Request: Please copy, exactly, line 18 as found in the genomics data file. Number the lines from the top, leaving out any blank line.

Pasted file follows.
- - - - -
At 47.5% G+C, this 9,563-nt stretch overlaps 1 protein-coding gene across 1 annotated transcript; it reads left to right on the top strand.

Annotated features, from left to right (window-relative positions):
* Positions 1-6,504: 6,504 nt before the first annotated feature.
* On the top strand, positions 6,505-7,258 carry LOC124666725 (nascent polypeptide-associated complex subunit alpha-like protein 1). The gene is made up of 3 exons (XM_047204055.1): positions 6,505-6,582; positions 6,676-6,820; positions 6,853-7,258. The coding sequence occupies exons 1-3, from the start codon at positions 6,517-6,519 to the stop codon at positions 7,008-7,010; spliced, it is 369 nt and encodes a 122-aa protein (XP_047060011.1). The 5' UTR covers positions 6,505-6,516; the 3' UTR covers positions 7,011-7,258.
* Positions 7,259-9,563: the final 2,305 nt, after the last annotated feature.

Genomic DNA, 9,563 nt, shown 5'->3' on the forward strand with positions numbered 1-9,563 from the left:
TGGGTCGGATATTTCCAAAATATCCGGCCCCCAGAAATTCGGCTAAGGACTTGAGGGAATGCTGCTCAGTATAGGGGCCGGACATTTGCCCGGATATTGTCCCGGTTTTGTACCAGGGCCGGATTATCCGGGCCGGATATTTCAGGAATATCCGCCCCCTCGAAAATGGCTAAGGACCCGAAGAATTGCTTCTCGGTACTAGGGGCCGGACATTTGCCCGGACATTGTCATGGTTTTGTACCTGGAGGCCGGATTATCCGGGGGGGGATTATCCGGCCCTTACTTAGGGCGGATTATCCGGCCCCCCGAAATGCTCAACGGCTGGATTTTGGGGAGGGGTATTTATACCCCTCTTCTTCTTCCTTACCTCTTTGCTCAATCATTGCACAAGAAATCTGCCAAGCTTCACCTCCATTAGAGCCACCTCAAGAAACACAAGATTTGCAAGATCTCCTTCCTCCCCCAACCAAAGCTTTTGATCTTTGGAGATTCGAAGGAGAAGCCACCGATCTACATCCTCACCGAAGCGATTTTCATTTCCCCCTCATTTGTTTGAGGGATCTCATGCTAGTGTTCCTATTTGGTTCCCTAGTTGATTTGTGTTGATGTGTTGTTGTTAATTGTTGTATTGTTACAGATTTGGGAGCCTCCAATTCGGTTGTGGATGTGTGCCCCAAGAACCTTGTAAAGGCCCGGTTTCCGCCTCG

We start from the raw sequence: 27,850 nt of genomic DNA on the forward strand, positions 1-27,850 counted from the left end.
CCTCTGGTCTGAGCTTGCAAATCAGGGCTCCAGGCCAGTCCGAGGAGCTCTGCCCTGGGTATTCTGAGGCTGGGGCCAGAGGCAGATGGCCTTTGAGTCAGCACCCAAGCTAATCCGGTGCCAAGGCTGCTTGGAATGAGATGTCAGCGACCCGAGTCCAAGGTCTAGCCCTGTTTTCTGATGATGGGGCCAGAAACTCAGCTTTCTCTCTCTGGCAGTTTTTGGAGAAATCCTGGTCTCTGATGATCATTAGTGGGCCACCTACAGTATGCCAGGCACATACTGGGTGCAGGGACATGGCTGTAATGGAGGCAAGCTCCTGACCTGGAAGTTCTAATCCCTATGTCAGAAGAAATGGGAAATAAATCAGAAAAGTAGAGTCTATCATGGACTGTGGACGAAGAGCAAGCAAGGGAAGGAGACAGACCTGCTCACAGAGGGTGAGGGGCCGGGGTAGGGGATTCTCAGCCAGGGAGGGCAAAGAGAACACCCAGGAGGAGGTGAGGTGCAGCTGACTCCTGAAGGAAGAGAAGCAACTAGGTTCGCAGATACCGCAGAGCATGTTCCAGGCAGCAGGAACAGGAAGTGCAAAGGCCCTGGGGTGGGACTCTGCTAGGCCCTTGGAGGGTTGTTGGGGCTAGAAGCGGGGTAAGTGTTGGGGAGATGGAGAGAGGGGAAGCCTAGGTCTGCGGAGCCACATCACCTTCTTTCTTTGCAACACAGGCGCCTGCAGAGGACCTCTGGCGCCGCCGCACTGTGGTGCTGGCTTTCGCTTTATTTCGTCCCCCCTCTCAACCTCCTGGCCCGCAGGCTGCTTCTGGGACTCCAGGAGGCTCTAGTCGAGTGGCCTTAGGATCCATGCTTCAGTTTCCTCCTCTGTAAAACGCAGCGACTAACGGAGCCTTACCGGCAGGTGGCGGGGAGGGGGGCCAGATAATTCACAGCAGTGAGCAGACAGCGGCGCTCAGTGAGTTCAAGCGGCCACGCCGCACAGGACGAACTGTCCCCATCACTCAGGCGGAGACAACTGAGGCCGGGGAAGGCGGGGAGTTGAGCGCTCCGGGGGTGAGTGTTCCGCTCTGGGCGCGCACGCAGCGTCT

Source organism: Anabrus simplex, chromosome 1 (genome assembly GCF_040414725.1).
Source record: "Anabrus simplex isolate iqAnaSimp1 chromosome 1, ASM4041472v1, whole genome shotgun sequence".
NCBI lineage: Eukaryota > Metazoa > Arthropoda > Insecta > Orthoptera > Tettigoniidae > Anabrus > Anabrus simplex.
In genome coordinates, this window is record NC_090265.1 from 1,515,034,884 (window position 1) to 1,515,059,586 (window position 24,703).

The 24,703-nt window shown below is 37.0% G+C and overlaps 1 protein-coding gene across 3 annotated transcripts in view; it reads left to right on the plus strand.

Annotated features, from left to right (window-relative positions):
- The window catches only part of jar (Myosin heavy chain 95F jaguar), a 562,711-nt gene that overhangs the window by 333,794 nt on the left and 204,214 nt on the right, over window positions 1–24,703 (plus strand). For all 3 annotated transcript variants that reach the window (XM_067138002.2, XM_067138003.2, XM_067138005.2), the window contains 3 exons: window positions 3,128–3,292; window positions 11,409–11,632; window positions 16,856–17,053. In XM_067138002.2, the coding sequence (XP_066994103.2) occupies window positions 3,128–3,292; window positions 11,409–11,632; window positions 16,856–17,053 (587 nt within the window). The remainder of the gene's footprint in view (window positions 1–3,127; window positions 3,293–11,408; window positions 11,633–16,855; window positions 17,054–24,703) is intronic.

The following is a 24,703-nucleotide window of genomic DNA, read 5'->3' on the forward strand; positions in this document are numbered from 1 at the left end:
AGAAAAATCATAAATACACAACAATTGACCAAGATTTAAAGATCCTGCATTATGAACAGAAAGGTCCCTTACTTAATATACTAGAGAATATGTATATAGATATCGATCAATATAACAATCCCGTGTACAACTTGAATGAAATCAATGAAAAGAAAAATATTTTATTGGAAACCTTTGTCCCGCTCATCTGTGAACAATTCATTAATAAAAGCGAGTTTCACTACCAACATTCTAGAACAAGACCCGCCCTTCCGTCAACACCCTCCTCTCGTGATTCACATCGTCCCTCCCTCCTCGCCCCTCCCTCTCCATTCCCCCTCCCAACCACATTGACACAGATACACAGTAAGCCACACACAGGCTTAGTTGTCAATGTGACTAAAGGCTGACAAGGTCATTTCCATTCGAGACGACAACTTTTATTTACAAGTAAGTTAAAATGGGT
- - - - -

AGAAAAATCATAAATACACAACAATTGACCAAGATTTAAAGATCCTGCATTATGAACAGAAAGGTCCCTTACTTAATATACTAGAGAATATGTATATAGATATCGATCAATATAACAATCCCGTGTACAACTTGAATGAAATCAATGAAAAGAAAAATATTTTATTGGAAACCTTTGTCCCGCTCATCTGTGAACAATTCATTAATAAAAGCGAGTTTCACTACCAACATTCTAGAACAAGACCCGCCCTTCCGTCAACACCCTCCTCTCGTGATTCACATCGTCCCTCCCTCCTCGCCCCTCCCTCTCCATTCCCCCTCCCAACCACATTGACACAGATACACAGTAAGCCACACACAGGCTTAGTTGTCAATGTGACTAAAGGCTGACAAGGTCATTTCCATTCGAGACGACAACTTTTATTTACAAGTAAGTTAAAATGGGT